Water height – 2ft6-6ft6

Water temp – 52-54F

This is the first September week for a few years that it actually felt Autumnal!  Water levels reached their highest since January-peaking at over 6ft, but more importantly water temperatures dropped from around 60F to low 50s – a key trigger point for salmon migration.   This significant change in conditions was welcomed by the anglers and they took full advantage.

A dozen fish were caught and a few more lost  – not record breaking by previous years standards, but with so few Grilse in the system,  this was a very satisfying result!

As expected,  most of the fish landed were MSWsalmon.  Some had been in river for a good few months, others only a few weeks or quite possibly they were sitting out in the Sea Loch awaiting both water conditions and temperature to change?

Steve Wellards party had the lions of the catch with an average weight of 14lbs.


Pat Webster – a new Lochy tenant and relatively new to salmon fishing, hadn’t landed a salmon before this trip. Not only did he manage 1, but he went on to land a further 2 and lost a couple more.  I should mention he was aided and guided superbly well by Andy Burton – well done to both.   Suffice to say Pat left with a rather large smile on his face!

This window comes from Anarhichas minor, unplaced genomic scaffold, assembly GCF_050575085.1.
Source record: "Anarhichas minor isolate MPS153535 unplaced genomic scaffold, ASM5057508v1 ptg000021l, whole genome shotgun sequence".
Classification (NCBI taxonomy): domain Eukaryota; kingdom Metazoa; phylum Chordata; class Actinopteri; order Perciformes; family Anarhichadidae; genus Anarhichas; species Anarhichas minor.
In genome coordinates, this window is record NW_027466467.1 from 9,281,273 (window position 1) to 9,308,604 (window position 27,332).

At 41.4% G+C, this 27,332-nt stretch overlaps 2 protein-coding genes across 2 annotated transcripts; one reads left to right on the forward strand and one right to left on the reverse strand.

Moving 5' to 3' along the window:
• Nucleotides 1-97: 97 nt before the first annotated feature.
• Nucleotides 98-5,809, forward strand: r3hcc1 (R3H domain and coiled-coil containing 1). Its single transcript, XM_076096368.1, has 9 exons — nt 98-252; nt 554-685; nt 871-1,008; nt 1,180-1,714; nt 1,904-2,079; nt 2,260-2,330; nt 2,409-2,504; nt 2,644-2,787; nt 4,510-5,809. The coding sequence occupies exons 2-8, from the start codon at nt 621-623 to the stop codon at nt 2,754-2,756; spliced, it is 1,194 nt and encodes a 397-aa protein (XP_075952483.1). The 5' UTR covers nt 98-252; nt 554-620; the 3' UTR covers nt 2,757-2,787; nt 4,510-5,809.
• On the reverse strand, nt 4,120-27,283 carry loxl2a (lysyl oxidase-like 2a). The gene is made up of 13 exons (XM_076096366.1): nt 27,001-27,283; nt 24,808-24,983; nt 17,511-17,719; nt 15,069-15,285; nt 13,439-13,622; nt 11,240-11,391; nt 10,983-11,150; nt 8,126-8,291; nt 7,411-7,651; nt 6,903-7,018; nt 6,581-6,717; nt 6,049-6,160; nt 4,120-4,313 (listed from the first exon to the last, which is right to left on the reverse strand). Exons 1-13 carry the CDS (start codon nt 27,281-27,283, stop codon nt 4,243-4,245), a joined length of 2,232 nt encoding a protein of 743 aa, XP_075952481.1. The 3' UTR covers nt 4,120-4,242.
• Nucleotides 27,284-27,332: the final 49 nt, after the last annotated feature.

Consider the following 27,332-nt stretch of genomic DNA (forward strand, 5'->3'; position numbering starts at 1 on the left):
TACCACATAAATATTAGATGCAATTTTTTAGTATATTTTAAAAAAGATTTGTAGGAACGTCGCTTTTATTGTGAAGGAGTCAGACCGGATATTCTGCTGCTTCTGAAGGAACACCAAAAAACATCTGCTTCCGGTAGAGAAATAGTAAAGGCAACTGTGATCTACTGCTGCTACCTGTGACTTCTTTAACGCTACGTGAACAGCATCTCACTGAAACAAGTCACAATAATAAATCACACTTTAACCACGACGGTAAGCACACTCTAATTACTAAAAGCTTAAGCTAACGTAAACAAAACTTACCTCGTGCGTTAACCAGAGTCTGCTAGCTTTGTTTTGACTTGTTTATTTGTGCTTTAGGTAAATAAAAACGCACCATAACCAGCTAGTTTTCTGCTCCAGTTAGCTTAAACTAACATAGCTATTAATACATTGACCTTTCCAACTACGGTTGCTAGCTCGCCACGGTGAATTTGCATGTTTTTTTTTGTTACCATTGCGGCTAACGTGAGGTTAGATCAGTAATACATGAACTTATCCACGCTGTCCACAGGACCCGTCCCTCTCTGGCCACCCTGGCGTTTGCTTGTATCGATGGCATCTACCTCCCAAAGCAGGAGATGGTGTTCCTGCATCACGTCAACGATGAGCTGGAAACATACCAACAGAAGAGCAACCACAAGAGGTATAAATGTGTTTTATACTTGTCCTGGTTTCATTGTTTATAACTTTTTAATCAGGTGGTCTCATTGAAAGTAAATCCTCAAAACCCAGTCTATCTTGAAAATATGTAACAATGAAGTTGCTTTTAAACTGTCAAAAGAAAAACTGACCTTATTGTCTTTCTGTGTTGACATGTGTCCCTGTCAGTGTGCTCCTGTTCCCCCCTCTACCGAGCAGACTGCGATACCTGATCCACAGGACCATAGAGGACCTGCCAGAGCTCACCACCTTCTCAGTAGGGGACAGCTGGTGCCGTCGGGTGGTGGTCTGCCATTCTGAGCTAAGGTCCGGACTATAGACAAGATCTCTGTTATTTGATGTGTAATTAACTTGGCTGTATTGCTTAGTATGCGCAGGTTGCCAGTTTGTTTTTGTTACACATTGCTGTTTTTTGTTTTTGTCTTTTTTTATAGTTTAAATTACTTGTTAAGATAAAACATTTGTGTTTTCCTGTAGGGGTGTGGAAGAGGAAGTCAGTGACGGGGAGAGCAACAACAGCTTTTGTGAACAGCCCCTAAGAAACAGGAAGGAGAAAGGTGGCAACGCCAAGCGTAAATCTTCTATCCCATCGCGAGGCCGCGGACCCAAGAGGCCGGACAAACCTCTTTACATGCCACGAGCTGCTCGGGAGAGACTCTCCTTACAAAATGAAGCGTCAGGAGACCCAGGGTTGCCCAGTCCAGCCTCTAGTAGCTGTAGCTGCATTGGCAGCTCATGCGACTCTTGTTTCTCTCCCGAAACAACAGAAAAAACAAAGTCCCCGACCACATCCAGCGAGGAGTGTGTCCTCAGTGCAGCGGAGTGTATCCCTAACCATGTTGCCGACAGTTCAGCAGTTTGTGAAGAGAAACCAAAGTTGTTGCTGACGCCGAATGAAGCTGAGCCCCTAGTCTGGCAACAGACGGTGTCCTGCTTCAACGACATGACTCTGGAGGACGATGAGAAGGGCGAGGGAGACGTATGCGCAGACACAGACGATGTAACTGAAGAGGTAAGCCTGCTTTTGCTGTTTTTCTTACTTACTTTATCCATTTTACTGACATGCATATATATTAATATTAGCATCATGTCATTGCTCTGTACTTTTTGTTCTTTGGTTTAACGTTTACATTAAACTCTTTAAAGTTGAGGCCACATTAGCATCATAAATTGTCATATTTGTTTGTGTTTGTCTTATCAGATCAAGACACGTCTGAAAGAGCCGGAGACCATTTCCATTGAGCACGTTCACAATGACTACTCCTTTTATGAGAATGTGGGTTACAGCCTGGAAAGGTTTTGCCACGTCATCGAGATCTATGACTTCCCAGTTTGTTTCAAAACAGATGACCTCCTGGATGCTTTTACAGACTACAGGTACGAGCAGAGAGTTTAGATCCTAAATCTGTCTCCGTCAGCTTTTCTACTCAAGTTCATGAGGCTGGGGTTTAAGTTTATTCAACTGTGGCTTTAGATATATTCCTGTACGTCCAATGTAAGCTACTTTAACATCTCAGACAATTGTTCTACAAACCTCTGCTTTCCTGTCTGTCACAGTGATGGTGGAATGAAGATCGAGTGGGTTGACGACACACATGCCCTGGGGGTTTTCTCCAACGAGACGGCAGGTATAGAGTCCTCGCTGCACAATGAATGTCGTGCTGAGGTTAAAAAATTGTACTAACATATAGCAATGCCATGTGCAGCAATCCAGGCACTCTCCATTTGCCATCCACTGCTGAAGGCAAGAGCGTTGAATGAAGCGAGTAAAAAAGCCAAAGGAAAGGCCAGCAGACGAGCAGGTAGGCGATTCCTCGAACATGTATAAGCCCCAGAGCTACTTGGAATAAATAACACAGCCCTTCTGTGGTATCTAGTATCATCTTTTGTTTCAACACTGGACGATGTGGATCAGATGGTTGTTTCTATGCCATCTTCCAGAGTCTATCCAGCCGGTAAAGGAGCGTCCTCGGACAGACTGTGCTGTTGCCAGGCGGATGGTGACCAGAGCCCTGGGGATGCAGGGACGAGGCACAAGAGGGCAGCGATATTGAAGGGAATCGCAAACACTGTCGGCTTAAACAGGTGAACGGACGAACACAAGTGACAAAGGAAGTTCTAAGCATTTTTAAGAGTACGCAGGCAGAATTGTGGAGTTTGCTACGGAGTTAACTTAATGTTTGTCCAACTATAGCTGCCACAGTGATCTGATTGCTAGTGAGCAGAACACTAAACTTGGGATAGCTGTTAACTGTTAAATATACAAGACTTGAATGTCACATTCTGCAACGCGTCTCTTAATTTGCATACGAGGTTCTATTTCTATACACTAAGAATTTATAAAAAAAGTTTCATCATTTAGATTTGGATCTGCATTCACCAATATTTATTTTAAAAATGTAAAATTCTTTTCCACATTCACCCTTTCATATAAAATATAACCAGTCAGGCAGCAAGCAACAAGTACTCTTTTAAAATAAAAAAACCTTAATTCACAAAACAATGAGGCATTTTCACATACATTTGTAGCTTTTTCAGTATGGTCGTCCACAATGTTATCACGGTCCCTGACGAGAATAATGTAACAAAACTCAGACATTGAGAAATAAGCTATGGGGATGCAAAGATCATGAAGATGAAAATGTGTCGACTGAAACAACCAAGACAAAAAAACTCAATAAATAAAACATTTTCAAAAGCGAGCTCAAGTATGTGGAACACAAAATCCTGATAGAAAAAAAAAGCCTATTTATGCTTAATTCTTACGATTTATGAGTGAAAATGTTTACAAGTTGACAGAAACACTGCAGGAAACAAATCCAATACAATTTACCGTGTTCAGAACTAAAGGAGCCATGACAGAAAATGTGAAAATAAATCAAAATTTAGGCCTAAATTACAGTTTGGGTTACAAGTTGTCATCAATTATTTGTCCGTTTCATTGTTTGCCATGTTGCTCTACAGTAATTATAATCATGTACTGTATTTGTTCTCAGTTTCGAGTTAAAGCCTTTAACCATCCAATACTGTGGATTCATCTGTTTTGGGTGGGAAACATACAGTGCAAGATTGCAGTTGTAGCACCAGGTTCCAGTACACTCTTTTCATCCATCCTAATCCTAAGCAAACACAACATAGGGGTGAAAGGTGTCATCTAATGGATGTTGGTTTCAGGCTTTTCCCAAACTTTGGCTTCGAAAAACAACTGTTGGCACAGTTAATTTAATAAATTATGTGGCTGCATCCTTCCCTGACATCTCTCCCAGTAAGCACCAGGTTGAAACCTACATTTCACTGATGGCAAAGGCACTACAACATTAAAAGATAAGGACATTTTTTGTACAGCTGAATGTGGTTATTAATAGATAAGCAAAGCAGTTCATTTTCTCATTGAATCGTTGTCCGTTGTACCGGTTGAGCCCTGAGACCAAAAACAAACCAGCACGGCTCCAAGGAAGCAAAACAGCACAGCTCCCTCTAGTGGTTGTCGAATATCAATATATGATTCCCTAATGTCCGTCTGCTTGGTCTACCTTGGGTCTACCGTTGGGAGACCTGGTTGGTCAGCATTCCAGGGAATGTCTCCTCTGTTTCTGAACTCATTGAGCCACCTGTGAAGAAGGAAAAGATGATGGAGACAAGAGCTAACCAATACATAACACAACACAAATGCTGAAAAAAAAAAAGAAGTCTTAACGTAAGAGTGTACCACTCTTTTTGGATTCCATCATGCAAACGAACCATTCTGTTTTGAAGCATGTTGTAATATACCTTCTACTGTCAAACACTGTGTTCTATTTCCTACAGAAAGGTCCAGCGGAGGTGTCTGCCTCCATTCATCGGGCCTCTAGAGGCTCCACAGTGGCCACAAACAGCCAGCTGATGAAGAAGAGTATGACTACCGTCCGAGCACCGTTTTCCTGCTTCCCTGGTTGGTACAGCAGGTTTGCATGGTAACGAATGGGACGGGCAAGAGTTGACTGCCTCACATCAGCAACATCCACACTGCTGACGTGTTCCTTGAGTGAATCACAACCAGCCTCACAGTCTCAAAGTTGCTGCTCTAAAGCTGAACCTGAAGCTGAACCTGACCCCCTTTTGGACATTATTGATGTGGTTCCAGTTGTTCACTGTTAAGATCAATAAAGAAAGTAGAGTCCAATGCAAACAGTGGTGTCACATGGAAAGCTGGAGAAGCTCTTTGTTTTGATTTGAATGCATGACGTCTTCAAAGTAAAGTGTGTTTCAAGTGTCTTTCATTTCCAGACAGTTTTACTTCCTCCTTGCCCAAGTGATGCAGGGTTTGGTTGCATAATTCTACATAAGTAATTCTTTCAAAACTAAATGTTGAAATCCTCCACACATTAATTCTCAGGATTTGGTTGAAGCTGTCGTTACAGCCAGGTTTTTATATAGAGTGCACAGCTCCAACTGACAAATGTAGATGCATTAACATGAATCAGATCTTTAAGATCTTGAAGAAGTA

With further rain and cooler temperatures forecast next week fishing prospects look quite promising.



There was some minor room for optimism at the start of last week.  River levels finally steadied off and starting dropping back to just over 1ft on the beat 3 gauge. Fishing conditions, for once, were almost perfect.  More encouraging was the appearance of some fresh fish into the system.  Ok, it wasn’t significant numbers but it was enough to provide some action and sport to the anglers.

The best of these was caught by Christopher Zawadski – a fine 18lb fresh cock salmon from beat 2.  A fresh Grilse was also landed on Beat 2.

Unfortunately, this flurry of activity did not last and the latter half of the week was much quieter again.

It looks like the rain is making a return for this coming week so river levels are likely to rise again.  Hopefully it may encourage a few more fresh fish in!!




Water Level: 1ft5-2ft

Water Temp: 55-60F

As what seems to be the norm these past years, August is our wet month. Rain fell in the catchment most days and kept river levels running around 1ft 6. This is, of course, a great fishing height for the main river beats but with few fresh fish about it does make then harder to find.

A total fo 5 salmon and grilse were landed, which is an improvement on the previous week but still far short of what we need.   We did however have a “first salmon” for Humphrey Waltham-Dawson (Trapp party) – 13lb cock fish from Beat 2. It took a stripped sunray at the tail of Garra steam.

Simon Long also had a nice 9lber from Beat 2 while John Trapp managed a couple Grilse.




I would like to think we still have some fresh fish to come but reports from elsewhere do suggest that the summer Grilse runs are perilously low so we shall see what transpires over the coming days and weeks.